CINCINNATI, Aug. 21, 2014 /PRNewswire/ -- Seventy-one percent of Americans believe the abuse of strong prescription pain medications such as OxyContin is a serious public health and safety issue in the United States, according to findings from a survey released today by Repass & Partners, a Cincinnati based research firm.
"Americans understand the severity of the prescription medication abuse problem and the need for medical innovation to make progress with this very serious health situation facing our country," Rex Repass, CEO of the survey research firm said. "More than nine in ten respondents said that developing new technologies to prevent drug abuse is an important key to reducing the abuse crisis and improving health safety in the U.S." Repass added that two-thirds of Americans also believe prescription opioid based pain medications are abused more often than illegal drugs such as heroin.
Focusing on more community rehabilitation, stricter regulation of prescribing doctors, and increased law enforcement are not enough to curb the problem, the survey finds. Nine out of ten (92%) respondents said new techniques to make medications more difficult to abuse are an important step in abuse prevention. In addition, almost three-quarters of Americans said they would even pay higher costs for these abuse deterrent drugs, according to the survey findings.
Research from the Centers for Disease Control and Prevention (CDC) has found that drug overdoses in the United States have more than tripled since 1990. Many of these deaths are the result of overdoses of prescription pain and ADHD medications, according to CDC data.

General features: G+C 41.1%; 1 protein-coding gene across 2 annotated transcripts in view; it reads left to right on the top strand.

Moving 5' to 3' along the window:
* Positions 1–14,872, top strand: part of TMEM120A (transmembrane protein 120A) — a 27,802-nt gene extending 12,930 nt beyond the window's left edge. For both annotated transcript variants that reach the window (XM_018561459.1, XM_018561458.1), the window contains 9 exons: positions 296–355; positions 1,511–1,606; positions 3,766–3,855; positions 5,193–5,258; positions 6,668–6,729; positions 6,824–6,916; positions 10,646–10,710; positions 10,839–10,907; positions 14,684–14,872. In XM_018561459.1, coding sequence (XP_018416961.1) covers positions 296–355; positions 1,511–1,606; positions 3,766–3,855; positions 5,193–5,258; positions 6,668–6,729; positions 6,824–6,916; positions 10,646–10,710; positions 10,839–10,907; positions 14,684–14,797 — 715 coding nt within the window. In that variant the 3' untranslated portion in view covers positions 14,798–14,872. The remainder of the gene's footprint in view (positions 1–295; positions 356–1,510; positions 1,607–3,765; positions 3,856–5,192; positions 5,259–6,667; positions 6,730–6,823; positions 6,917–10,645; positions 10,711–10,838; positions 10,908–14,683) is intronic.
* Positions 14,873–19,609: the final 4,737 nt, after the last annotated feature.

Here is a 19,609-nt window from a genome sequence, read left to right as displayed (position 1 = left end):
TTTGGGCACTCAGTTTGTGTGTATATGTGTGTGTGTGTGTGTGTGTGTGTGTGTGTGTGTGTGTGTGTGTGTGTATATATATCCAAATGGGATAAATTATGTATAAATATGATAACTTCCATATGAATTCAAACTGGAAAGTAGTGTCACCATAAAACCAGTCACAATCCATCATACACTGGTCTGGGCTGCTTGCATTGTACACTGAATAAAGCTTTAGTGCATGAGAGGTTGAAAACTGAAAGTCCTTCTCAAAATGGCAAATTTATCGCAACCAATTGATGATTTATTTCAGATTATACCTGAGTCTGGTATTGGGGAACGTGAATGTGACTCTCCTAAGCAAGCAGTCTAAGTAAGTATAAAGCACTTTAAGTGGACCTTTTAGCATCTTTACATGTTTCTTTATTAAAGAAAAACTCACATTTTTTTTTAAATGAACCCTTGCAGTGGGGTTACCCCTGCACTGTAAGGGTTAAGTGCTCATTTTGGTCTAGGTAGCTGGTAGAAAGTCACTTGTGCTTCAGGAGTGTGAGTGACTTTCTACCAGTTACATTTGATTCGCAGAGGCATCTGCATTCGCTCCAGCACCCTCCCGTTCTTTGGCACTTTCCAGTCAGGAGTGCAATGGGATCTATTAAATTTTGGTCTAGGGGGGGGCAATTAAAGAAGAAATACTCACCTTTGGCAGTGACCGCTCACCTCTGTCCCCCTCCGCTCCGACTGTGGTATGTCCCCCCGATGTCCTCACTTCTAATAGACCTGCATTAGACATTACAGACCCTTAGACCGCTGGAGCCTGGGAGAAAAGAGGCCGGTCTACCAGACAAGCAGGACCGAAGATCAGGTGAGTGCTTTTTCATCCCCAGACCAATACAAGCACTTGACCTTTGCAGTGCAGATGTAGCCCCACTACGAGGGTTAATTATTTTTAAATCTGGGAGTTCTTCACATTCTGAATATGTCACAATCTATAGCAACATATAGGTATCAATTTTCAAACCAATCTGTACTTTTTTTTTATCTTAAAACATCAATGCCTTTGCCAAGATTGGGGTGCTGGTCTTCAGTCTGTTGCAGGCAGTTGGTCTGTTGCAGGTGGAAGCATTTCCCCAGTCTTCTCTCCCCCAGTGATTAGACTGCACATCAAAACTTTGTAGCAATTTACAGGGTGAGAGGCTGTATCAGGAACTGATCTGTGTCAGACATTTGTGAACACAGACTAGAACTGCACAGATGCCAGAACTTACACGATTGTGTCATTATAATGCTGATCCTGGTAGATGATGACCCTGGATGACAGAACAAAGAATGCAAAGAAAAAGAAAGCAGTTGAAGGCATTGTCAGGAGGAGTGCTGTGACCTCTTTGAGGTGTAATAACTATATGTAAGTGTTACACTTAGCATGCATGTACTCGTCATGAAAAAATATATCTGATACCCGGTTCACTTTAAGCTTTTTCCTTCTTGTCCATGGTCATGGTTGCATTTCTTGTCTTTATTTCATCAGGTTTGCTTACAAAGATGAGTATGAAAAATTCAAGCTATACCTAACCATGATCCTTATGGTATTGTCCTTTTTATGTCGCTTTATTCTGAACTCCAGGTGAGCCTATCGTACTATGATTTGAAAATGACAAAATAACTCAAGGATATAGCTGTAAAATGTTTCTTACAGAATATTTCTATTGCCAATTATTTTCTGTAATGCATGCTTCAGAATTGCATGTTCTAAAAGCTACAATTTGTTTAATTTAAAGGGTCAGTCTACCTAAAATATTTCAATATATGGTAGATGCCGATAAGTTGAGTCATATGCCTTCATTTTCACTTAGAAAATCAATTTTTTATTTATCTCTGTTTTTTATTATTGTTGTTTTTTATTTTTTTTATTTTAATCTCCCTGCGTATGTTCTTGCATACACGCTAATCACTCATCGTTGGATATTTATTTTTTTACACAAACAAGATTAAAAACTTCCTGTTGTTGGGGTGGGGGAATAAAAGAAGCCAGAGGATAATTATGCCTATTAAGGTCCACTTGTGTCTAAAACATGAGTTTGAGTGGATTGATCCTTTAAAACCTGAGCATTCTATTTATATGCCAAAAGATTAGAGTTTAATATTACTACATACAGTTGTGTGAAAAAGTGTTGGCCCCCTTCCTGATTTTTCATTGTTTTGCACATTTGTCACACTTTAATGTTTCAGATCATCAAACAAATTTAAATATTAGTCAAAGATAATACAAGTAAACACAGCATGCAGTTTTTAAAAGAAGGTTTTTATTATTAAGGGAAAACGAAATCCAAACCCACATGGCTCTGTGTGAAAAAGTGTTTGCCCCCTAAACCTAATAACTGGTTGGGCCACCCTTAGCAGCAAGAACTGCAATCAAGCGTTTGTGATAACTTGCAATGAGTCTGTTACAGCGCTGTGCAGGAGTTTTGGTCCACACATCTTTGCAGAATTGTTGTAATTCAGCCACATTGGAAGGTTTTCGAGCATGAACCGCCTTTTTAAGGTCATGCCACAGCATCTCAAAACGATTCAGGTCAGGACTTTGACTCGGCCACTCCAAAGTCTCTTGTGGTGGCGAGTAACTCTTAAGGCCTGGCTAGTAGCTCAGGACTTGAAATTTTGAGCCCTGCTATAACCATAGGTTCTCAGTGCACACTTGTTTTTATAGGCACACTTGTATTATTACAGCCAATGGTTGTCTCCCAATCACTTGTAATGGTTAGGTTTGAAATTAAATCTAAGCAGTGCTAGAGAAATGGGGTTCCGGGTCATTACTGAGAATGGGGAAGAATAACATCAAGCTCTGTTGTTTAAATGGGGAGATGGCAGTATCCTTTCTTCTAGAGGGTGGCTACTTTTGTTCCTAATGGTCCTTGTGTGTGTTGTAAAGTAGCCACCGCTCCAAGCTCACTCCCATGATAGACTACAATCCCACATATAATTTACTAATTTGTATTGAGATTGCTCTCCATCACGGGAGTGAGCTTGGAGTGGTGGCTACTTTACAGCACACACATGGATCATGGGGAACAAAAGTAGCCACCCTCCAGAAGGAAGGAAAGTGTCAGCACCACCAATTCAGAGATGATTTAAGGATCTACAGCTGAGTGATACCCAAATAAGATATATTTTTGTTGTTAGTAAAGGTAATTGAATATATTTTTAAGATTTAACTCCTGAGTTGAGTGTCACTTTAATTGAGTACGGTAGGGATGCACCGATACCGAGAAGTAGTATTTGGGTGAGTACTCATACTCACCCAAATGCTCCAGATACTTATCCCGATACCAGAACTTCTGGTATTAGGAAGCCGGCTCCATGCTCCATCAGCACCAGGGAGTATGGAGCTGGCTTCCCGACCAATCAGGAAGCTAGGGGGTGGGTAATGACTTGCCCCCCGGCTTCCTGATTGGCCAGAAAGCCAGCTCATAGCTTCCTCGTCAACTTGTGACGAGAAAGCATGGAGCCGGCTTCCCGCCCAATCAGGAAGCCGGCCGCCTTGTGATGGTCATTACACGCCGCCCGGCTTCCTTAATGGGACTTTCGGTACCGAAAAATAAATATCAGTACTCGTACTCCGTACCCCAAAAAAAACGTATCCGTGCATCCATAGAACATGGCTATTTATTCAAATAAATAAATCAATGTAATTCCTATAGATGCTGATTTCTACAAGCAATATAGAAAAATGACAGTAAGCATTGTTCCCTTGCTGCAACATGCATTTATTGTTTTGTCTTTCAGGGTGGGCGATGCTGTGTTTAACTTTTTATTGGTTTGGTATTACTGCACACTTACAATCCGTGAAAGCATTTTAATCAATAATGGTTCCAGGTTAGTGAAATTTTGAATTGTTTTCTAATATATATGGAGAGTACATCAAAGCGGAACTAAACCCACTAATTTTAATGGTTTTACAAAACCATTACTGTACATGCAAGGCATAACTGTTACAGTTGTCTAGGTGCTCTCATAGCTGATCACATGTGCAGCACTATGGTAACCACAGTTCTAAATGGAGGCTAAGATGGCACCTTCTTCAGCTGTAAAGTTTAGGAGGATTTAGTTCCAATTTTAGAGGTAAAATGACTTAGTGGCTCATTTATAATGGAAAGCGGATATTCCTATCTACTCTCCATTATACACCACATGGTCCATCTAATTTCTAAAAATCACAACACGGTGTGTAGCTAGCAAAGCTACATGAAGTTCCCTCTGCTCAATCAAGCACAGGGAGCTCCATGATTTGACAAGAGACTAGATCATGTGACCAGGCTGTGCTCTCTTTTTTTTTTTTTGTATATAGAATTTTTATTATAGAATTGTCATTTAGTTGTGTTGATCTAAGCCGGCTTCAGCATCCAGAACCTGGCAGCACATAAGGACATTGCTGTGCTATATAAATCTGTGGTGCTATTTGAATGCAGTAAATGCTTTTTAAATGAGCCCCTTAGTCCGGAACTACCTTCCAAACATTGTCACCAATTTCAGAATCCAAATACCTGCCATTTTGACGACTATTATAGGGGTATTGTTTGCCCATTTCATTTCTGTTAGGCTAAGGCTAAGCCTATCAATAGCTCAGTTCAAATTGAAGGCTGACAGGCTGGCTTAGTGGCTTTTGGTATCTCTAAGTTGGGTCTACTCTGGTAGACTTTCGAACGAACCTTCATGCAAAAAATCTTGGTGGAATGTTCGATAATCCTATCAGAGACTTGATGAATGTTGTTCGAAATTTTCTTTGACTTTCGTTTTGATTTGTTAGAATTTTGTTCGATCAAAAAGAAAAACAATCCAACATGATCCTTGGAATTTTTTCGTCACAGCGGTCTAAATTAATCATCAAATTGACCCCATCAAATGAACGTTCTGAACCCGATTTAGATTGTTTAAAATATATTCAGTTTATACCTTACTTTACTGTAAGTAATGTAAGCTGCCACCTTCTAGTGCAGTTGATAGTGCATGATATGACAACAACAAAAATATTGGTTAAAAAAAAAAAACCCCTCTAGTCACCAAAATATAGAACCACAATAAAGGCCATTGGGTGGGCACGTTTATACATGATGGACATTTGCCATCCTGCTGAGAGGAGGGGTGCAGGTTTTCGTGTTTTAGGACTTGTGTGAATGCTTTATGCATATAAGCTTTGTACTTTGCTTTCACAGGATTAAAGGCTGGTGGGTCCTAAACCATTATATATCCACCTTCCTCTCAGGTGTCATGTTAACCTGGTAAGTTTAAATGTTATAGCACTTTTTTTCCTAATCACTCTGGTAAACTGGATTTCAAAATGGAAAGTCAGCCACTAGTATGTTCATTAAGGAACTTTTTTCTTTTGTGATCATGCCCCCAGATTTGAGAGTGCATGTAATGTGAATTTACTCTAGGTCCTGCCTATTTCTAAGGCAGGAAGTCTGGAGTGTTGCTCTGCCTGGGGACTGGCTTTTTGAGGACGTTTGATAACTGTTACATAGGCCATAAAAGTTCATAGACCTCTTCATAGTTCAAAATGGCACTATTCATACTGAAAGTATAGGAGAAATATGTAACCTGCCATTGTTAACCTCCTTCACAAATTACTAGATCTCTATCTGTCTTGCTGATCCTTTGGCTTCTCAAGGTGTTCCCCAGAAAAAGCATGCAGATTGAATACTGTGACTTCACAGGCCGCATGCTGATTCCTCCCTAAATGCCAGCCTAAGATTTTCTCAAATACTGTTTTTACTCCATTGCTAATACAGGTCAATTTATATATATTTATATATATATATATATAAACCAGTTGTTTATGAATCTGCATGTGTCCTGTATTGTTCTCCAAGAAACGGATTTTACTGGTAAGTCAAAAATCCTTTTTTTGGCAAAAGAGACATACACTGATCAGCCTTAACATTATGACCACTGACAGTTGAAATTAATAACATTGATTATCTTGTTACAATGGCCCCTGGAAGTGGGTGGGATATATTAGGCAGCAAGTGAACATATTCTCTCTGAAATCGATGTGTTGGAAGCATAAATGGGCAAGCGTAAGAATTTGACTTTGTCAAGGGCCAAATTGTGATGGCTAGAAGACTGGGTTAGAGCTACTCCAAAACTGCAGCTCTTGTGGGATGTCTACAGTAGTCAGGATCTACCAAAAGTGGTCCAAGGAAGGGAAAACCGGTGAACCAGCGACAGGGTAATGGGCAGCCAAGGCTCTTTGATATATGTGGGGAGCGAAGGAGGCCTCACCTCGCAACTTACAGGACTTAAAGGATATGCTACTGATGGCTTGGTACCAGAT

A common means of abusing these medications is to crush the pills and then inhale or inject the ingredients to get a quick high. New abuse deterrent technologies (ADFs) are being developed to make it more difficult to tamper with or otherwise abuse prescription opioids. Examples of ADFs include gelling, hardness, bittering agents, anti-crush mechanisms and extended release.
Recently, two powerful painkillers have been approved by the FDA. Targiniq ER was approved with an ADF that blocks the drug's effect when crushed, and Zohydro, which is ten times stronger than Vicodin, was approved without an abuse deterrence of any kind. Medical groups, law enforcement agencies and state leaders have expressed serious concern over the potential for abuse of Zohydro.
While OxyContin introduced an abuse deterrent version of its product in 2010 and we have seen the abuse of this prescription drug dramatically decline, there is currently no mandatory requirement to include abuse deterrents in painkillers or attention-deficit disorder medications.
"What also struck me was that most respondents – seventy-five percent – believe that prescription costs are too high, yet almost the same percentage are willing to pay more for abuse deterrent drugs," Repass said. "That is another indication of how serious the abuse problem has become."
The survey was conducted from August 6 – 13 and included 1,501 respondents who answered questions through an online consumer panel.
About Repass & Partners, Inc.
Repass & Partners, Inc. is a custom survey research and strategic consulting firm based in Cincinnati. The firm's services range from consulting with clients to identify research objectives, through study design, data collection, analysis, and research-based strategy recommendations. The company is headquartered in Cincinnati, Ohio with a client service office in Washington, DC and a field/data collection center in Charleston, W.Va. This study was conducted using the MindField Online™ monthly omnibus survey of 1,500 adult Americans, balanced to census demographics and geographic regions of the United States. Repass & Partners is a member of the Counsel of American Survey Research Organizations (CASRO).
|SOURCE Repass & Partners|
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